Research Papers

A Tree-Shaped Support Structure for Additive Manufacturing Generated by Using a Hybrid of Particle Swarm Optimization and Greedy Algorithm

[+] Author and Article Information
Lin Zhu

Institute of Intelligent Manufacturing and Information Engineering,
School of Mechanical Engineering,
Shanghai Jiao Tong University,
Shanghai 200240, China
e-mail: zhulin0728@sjtu.edu.cn

Ruiliang Feng

Institute of Intelligent Manufacturing and Information Engineering,
School of Mechanical Engineering,
Shanghai Jiao Tong University,
Shanghai 200240, China
e-mail: fengruiliang@sjtu.edu.cn

Xianda Li

Institute of Intelligent Manufacturing and Information Engineering,
School of Mechanical Engineering,
Shanghai Jiao Tong University,
Shanghai 200240, China
e-mail: sbnine@sjtu.edu.cn

Juntong Xi

Institute of Intelligent Manufacturing and Information Engineering,
School of Mechanical Engineering,
Shanghai Jiao Tong University,
Shanghai 200240, China
e-mail: jtxi@sjtu.edu.cn

Xiangzhi Wei

Institute of Intelligent Manufacturing and Information Engineering,
School of Mechanical Engineering,
Shanghai Jiao Tong University,
Shanghai 200240, China
e-mail: antonwei@sjtu.edu.cn

1Corresponding author.

Manuscript received November 11, 2018; final manuscript received March 20, 2019; published online June 7, 2019. Assoc. Editor: Yong Chen.

J. Comput. Inf. Sci. Eng 19(4), 041010 (Jun 07, 2019) (12 pages) Paper No: JCISE-18-1299; doi: 10.1115/1.4043530 History: Received November 11, 2018; Accepted March 26, 2019

Reducing the volume of support structures is a critical means for saving materials and budgets of additive manufacturing, and tree structure is an effective topology for this purpose. Although a few articles in literature and commercial software have been devoted to developing tree-supports, those tree-supports are generated based on geometry optimization or user-defined parameters, which cannot guarantee a minimum volume with robust fabrication guarantee. To address this issue, we propose a set of formulas for stably growing the tree-supports with physical constraints based on 3D printing experiments using fused decomposition modelling (FDM) machines, and a volume minimization mechanism using a hybrid of particle swarm optimization (PSO) method and a greedy algorithm. We show that this combination is effective in reducing the volume of tree-supports and the simulations reveal that the volume curves monotonically descent to a constant within a short time, and our experimental results show that the models with the tree-supports can be manufactured stably.

Copyright © 2019 by ASME
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Grahic Jump Location
Fig. 1

Illustration of some types of support structures used in additive manufacturing: (a) pillar, (b) cone, (c) honeycomb, (d) grid, (e) wall, and (f) tree

Grahic Jump Location
Fig. 2

(a) The parameters that influence the growing length of a bar, the bottom of the bar is fixed on a platform to prevent it from being toppled by the nozzle and (b) a bar printed by an FDM 3D printer, where the coarse bed and the dense bed are automatically generated by the printer to hold the bar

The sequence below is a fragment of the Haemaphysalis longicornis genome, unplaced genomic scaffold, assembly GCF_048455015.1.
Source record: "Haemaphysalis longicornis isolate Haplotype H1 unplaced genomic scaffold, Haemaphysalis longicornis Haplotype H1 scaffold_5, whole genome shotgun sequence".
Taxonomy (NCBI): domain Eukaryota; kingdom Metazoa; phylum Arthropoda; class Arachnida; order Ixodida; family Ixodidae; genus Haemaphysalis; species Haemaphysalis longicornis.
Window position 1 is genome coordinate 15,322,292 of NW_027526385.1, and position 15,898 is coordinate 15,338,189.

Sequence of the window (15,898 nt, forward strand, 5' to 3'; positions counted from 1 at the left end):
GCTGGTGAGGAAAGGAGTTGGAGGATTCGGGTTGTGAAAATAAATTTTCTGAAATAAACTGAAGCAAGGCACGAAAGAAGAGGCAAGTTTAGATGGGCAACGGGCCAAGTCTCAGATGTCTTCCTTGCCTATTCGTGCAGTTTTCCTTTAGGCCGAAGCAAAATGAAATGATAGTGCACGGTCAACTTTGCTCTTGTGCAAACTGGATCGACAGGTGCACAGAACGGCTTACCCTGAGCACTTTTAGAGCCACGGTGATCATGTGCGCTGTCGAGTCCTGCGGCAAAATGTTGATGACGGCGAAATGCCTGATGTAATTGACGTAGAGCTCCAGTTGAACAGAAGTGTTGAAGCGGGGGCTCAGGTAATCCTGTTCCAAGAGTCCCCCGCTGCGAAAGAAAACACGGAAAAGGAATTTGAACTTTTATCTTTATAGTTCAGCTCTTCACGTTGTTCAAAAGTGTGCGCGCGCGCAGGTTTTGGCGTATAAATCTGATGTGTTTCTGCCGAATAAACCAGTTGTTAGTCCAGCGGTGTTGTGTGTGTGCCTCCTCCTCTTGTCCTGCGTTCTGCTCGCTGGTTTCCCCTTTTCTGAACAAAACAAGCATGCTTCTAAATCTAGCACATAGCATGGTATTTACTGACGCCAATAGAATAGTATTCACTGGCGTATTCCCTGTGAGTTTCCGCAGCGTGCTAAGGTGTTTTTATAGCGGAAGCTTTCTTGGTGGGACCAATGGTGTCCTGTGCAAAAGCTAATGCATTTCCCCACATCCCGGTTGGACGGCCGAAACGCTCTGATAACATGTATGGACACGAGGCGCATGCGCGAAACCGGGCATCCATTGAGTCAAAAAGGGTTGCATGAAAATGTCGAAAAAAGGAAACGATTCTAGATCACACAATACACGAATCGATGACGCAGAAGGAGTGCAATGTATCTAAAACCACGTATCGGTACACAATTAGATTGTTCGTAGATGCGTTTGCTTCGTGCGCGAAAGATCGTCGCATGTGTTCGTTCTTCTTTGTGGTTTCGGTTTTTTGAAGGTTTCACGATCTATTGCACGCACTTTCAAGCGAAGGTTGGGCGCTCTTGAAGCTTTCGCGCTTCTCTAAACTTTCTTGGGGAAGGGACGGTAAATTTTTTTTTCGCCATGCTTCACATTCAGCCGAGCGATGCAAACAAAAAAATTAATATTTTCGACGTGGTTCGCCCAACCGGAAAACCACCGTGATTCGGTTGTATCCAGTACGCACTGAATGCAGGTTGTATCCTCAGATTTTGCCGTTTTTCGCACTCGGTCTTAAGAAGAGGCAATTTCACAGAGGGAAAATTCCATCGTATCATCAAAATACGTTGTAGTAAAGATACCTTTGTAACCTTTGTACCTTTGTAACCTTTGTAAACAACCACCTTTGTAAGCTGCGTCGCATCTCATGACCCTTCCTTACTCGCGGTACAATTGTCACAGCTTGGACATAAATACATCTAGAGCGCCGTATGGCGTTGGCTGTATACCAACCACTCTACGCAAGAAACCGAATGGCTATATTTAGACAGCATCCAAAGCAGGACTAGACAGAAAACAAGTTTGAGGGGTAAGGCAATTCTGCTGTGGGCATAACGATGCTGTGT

Grahic Jump Location
Fig. 3

Processing the joint of a pair of bars with one above another

Grahic Jump Location
Fig. 4

Processing the leaves and root of a tree

Grahic Jump Location
Fig. 5

3D printing of overhanging bridges, the numbers indicate the horizontal printing length of the bridges without using any support, the zoomed in view of the bridges are shown on top of the figure

Grahic Jump Location
Fig. 6

Discretizing the support space of M for generating a tree-support: (a) the sampling support points on the overhang regions; (b) the grid G; (c) a 2D view of nodes on the highlighted plane in (b), and w is taken in to G for its distance away from node v; (d) the use of node w in helping connect node u to be rooted at point w′ on the surface of M. q is not a grid node in the support space of M and is marked as a box.

Grahic Jump Location
Fig. 7

Illustration of connecting a set of nodes at level j to a node at level j–k, k ∈ [1, j − 1]

Grahic Jump Location
Fig. 8

Illustration of connection topology preservation and mutation by using a greedy algorithm: (a) from the left image to the middle image, the connection topology of the tree is preserved, from the middle image to the right image, the connection topology is mutated with one tree being split into two trees, the red links indicate the new branches generated by the greedy algorithm and (b) a 3D illustration where the dashed circles indicate that the greedy algorithm works by connecting the bottom center of a cone-shaped tip onto the model surface

Grahic Jump Location
Fig. 9

The simulation results for a set of models, from left to right: the initial state, the 100th iteration, the 500th iteration, and the 2000th iteration

Grahic Jump Location
Fig. 10

The volume curve of tree-supports with respect to the number of iterations

Grahic Jump Location
Fig. 11

Illustration of two examples of tree-supports designed with the approach of Ref. [25], the wall thickness of the tree-supports is also highlighted in the figure

Grahic Jump Location
Fig. 12

Effect of the tip diameter: (a) 0.5 mm and (b) 1.6 mm

Grahic Jump Location
Fig. 13

A comparison of the 3D printed models for the Autodesk Meshmixer™ (first and third column) and our approach (second and fourth column)

Grahic Jump Location
Fig. 14

Illustration of the results generated by merely running PSO on grid G



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